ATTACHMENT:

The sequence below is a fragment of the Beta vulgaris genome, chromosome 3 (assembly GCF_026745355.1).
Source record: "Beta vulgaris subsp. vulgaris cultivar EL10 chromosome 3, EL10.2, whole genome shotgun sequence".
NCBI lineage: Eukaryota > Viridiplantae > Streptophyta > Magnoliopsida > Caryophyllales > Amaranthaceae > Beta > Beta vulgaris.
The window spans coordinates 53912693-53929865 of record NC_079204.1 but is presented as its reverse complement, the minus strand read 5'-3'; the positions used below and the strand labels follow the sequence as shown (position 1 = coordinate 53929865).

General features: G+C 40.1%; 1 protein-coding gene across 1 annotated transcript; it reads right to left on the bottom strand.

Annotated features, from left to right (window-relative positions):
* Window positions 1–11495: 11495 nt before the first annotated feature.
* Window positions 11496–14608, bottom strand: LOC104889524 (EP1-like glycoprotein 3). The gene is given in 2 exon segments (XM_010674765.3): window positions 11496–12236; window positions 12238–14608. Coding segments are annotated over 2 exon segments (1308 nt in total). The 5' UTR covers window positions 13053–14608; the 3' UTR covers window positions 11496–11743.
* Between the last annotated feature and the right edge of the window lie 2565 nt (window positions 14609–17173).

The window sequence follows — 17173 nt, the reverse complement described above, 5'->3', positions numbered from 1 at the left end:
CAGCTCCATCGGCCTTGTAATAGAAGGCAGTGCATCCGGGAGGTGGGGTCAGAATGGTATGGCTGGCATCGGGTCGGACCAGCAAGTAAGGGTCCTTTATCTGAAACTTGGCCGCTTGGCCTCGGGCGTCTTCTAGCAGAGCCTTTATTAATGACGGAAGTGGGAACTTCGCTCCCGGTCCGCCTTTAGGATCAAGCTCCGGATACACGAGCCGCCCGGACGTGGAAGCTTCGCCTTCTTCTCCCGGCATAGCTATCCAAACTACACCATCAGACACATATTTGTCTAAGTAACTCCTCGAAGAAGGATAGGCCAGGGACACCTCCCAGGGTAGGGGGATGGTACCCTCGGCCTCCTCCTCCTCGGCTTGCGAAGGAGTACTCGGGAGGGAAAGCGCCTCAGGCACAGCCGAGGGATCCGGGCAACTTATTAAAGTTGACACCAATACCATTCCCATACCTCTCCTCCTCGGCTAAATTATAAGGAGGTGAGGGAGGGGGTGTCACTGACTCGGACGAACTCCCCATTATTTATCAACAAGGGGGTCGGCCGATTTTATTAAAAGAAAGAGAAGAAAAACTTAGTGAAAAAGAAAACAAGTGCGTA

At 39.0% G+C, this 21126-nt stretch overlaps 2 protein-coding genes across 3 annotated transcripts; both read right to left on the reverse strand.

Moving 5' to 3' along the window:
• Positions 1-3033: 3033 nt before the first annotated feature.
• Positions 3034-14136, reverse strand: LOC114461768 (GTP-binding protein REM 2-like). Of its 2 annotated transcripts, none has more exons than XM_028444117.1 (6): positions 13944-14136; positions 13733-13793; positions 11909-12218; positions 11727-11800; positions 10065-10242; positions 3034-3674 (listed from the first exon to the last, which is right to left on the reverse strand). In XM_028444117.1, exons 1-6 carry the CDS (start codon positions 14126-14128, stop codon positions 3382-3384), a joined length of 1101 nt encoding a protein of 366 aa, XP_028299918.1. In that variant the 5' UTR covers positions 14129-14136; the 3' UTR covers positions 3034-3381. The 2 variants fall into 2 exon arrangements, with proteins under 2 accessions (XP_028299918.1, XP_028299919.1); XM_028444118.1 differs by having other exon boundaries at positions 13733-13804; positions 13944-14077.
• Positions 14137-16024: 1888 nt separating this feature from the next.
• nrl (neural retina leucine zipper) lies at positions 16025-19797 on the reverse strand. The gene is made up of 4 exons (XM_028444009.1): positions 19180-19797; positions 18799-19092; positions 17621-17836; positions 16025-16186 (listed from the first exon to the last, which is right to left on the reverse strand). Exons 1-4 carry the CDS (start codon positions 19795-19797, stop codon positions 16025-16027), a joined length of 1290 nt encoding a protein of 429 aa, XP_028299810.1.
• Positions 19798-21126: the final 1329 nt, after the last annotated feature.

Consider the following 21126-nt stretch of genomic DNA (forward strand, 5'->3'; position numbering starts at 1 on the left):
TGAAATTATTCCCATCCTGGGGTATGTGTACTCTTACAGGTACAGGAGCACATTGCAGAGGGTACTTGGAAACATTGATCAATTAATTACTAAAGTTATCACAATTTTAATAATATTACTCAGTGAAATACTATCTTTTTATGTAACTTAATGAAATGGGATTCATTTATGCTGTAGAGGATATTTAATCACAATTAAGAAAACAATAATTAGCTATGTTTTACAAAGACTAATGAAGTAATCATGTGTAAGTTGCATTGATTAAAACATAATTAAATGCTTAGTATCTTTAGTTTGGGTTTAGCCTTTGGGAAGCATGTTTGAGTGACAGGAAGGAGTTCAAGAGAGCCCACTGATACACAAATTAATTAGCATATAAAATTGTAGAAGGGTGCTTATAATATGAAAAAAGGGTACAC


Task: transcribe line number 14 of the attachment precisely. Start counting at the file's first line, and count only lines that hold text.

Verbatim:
• Positions 1-3033: 3033 nt before the first annotated feature.